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ThePizzy.net/blog | October 23, 2019

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JavaScript, XHTML, & AJAX…again

[[Neo]]
  • On September 22, 2008
  • http://about.me/neotsn

Cover image for product 0471777781Well, I haven’t done much that was technically inclined, except for some various coding forays into the world of JavaScript, and XHTML– consequently it led me back to AJAX and XML-Http-Requests. But I didn’t bother to post anything about that, since it was work-related, and not website-related…kind of.

Of course, with any new technology I try to build or incorporate into something bigger, I first test it on my own site, the-spot.net, and then implement it elsewhere as intended.

Most of the work I had learned by reading “Professional AJAX” beforehand, and doing the XML-Http-Requests manually, and creating my own classes and such. But this time around, it was much simpler.

We implemented the Lightbox image overlay script, and found that it made use of the Prototype.js framework (for handling the asynchronous JavaScript calls) and Script.aculo.us for handling the animation of the overlaid image.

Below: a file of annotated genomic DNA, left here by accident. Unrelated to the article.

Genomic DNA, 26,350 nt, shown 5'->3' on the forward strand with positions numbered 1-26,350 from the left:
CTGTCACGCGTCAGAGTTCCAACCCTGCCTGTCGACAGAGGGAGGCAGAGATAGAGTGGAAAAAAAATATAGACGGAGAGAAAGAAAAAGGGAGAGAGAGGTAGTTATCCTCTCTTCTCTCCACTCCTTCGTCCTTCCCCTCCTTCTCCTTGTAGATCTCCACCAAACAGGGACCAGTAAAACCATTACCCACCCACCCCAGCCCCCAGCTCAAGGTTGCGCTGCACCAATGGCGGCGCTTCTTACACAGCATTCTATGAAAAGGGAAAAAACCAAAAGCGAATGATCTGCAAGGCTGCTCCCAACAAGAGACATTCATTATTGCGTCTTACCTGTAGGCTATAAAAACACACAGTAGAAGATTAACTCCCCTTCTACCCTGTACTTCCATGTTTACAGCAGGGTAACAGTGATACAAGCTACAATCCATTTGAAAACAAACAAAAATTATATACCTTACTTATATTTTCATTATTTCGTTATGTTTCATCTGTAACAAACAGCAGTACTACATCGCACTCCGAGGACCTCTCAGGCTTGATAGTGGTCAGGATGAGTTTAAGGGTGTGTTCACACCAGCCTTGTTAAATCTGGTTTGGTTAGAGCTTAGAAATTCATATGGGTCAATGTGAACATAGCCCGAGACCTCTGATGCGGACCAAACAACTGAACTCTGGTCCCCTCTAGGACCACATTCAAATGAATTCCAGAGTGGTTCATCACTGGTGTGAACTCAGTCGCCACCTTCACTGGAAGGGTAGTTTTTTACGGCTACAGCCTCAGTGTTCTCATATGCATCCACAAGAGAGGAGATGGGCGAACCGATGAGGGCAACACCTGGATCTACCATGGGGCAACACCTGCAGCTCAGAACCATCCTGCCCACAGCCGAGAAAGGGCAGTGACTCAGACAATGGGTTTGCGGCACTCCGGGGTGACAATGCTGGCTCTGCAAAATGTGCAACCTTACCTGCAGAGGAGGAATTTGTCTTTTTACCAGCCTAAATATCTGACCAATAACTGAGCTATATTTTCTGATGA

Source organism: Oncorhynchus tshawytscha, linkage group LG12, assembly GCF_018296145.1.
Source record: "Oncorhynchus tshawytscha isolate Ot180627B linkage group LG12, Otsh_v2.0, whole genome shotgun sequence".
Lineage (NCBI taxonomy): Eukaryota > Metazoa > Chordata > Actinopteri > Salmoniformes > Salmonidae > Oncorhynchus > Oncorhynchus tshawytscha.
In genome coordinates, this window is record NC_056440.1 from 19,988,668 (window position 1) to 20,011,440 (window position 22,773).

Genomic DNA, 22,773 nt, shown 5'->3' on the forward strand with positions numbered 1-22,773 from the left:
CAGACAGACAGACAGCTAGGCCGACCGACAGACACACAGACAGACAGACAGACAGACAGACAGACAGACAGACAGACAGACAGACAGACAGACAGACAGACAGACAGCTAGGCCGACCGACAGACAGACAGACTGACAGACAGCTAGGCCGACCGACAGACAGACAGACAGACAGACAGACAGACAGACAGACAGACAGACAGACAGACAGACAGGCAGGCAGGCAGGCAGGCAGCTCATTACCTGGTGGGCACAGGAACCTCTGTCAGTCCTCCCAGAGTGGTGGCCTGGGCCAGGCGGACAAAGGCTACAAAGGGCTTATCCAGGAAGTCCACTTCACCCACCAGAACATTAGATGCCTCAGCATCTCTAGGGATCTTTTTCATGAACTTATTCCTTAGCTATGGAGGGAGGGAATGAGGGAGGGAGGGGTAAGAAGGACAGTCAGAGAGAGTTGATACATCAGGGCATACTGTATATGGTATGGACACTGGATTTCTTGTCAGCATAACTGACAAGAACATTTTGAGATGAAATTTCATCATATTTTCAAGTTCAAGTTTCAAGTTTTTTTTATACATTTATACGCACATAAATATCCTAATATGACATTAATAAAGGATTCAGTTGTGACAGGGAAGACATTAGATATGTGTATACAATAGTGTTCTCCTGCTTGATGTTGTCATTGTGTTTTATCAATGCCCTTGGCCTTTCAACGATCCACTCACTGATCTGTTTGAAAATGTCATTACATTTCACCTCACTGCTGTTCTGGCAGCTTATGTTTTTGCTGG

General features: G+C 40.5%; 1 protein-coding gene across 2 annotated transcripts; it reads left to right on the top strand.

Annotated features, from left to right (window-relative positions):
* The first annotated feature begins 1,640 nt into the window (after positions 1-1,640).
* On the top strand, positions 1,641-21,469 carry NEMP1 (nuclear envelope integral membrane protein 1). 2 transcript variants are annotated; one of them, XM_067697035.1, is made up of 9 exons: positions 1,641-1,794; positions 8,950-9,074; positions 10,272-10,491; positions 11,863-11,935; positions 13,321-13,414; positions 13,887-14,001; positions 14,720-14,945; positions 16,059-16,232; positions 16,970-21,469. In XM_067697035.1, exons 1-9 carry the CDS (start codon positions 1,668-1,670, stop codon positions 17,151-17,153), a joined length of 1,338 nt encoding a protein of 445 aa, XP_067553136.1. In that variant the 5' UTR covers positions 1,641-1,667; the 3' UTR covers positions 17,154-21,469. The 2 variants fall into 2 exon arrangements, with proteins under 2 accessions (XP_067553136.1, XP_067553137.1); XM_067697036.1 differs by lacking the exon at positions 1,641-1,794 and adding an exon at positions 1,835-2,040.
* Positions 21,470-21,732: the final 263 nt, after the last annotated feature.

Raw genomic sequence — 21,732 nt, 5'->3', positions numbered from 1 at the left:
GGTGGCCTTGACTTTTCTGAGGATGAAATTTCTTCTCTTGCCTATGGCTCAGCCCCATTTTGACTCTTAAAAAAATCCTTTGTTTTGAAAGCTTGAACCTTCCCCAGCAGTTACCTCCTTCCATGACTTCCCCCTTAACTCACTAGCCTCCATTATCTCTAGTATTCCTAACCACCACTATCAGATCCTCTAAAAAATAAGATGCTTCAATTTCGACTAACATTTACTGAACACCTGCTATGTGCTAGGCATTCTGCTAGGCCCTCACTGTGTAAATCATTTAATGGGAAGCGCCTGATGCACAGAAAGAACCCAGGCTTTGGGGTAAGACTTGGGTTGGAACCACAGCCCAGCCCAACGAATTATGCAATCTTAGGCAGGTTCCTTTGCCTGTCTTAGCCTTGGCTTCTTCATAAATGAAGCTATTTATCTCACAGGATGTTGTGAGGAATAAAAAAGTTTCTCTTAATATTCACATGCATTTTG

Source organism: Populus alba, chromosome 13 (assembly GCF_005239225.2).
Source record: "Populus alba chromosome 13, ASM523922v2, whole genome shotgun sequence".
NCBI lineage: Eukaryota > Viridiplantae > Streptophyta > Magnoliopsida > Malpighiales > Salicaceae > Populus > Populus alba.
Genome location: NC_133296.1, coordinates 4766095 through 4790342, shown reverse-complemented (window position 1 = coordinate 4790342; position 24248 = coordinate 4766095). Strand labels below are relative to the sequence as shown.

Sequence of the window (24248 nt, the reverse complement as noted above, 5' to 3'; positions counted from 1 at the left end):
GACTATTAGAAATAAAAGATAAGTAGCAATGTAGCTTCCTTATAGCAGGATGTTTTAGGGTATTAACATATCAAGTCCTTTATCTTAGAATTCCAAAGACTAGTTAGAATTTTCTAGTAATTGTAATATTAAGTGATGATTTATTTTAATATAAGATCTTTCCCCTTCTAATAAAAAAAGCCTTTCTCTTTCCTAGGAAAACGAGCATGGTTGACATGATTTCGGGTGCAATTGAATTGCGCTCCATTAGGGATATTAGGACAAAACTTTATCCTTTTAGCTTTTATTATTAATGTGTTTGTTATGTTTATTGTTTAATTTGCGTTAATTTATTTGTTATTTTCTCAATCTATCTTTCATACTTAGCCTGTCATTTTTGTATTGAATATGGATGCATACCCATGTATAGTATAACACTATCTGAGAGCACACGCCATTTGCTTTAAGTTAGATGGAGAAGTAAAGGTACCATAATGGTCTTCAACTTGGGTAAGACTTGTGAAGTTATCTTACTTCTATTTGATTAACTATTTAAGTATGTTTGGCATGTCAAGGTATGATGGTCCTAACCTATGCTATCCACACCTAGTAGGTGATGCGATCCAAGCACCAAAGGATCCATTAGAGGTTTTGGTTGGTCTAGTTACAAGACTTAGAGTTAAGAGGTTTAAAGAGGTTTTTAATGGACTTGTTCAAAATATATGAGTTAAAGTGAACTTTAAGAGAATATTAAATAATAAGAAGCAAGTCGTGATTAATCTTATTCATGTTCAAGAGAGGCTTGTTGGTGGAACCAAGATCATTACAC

So I took it one step further, and decided to read up on the various ways to make use of these frameworks, and ended up calling all the various modules on the My Spot page of the-spot.net, it does create a problem for SEO-driven development.

If you’re looking for automatically updating content on a page that doesn’t have to change for it to happen, then you cause this code (once you include the prototype.js script in your page):

new Ajax.PeriodicalUpdater(‘products’, ‘/some_url’,
{
method: ‘get’,
insertion: Insertion.Top,
frequency: 1,
decay: 2
});

But while this code does the job to get your content updated automatically, at the given frequency in seconds (multiplied by the decay per each cycle containing unchanged content), the Google crawlers aren’t going to find it – because all that is on your page is this:

<div id=”products”></div>

…and that does not have any content in it for the Google crawlers and other search engine bots to read.

I’m still grappling with how to get content into that box for the crawlers to read, but not my users – and since my site is php-driven, I should be able to include the normal template includes enclosed in <noscript> tags:

<noscript>
<!-- INCLUDE “modules/module.html” -->
</noscript>

…in order for my pages to show content for the crawlers, but not my visitors – unless they have JavaScript turned off, of course. I’ll give it a shot though, and post more information later. I have to go back and re-edit my pages and templates to make sure they are still compliant with the original template architecture.

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